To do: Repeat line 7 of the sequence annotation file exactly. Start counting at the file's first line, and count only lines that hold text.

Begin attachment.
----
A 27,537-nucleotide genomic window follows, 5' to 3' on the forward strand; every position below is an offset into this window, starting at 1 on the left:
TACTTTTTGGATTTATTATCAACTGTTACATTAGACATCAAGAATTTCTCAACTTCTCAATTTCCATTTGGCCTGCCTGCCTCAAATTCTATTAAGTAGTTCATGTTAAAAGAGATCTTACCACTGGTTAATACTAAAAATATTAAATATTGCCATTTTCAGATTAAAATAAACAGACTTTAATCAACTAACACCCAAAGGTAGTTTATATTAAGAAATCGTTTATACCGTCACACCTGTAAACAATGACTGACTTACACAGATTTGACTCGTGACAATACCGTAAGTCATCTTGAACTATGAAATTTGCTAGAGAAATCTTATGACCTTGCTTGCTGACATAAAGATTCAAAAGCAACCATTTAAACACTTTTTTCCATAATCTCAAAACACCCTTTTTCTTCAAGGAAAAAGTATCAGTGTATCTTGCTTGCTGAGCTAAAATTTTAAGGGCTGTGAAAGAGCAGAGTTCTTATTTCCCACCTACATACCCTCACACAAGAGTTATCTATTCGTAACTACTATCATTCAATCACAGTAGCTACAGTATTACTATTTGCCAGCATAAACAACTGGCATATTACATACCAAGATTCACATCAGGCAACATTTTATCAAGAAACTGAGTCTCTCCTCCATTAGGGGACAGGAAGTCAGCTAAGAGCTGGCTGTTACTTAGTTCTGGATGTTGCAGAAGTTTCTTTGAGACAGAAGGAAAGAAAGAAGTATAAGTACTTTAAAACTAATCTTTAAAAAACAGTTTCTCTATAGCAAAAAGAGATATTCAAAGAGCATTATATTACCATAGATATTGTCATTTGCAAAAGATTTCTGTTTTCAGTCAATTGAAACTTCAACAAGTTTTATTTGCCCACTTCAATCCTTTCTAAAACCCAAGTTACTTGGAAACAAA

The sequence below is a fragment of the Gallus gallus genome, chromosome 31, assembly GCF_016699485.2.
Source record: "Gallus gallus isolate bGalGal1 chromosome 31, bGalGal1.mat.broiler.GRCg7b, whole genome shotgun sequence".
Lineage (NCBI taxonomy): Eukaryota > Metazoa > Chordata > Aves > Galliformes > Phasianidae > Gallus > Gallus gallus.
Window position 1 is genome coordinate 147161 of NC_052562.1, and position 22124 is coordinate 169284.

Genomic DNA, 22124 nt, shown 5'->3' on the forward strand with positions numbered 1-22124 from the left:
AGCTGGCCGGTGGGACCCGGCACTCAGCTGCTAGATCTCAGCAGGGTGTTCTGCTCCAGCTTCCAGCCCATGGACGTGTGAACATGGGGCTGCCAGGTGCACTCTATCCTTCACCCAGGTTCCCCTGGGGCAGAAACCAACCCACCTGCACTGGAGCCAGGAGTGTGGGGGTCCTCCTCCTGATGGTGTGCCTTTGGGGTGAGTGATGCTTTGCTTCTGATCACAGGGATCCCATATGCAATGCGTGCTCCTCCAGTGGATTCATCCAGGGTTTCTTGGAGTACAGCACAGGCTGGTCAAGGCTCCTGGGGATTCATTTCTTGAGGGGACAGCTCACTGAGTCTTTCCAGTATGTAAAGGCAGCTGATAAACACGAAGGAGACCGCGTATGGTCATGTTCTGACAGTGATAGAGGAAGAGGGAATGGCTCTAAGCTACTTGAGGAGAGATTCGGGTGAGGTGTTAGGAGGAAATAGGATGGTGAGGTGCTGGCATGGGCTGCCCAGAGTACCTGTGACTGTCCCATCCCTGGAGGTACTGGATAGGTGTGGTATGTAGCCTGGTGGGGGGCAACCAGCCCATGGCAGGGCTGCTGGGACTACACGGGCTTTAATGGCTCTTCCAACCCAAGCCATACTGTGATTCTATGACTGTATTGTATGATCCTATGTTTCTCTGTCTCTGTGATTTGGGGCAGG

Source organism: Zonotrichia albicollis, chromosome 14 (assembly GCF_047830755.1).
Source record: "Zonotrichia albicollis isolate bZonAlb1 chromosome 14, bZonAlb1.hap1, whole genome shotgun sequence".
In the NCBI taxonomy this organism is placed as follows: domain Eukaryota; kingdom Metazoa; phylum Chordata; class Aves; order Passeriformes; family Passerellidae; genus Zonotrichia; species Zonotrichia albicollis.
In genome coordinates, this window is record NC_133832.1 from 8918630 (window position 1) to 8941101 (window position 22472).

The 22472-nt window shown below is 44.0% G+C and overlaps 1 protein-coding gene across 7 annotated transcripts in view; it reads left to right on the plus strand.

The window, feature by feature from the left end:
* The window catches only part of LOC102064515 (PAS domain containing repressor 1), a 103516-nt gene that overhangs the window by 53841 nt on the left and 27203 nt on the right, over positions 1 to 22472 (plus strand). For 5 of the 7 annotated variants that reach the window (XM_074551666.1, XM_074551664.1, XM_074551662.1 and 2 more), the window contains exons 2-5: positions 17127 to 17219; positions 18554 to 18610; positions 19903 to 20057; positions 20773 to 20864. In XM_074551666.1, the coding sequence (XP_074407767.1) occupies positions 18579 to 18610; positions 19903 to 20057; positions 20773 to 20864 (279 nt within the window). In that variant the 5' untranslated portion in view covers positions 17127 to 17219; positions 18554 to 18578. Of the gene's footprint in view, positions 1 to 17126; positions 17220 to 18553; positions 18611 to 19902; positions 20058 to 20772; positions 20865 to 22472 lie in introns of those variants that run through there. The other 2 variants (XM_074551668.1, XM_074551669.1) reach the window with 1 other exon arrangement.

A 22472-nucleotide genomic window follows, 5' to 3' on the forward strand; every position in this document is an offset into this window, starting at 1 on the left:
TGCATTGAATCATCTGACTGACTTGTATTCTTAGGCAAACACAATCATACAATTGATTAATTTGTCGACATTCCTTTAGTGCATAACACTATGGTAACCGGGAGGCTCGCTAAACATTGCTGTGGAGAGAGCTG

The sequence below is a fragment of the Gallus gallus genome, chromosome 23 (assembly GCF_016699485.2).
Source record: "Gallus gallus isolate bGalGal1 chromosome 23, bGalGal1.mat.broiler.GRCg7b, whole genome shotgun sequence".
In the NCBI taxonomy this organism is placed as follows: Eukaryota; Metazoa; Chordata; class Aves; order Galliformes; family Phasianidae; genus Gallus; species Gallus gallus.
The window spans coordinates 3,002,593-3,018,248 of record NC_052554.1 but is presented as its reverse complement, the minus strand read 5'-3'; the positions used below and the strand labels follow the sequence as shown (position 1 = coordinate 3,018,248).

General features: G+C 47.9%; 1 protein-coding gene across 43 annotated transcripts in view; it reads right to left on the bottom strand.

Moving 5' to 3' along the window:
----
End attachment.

Genomic DNA, 22124 nt, shown 5'->3' on the forward strand with positions numbered 1-22124 from the left: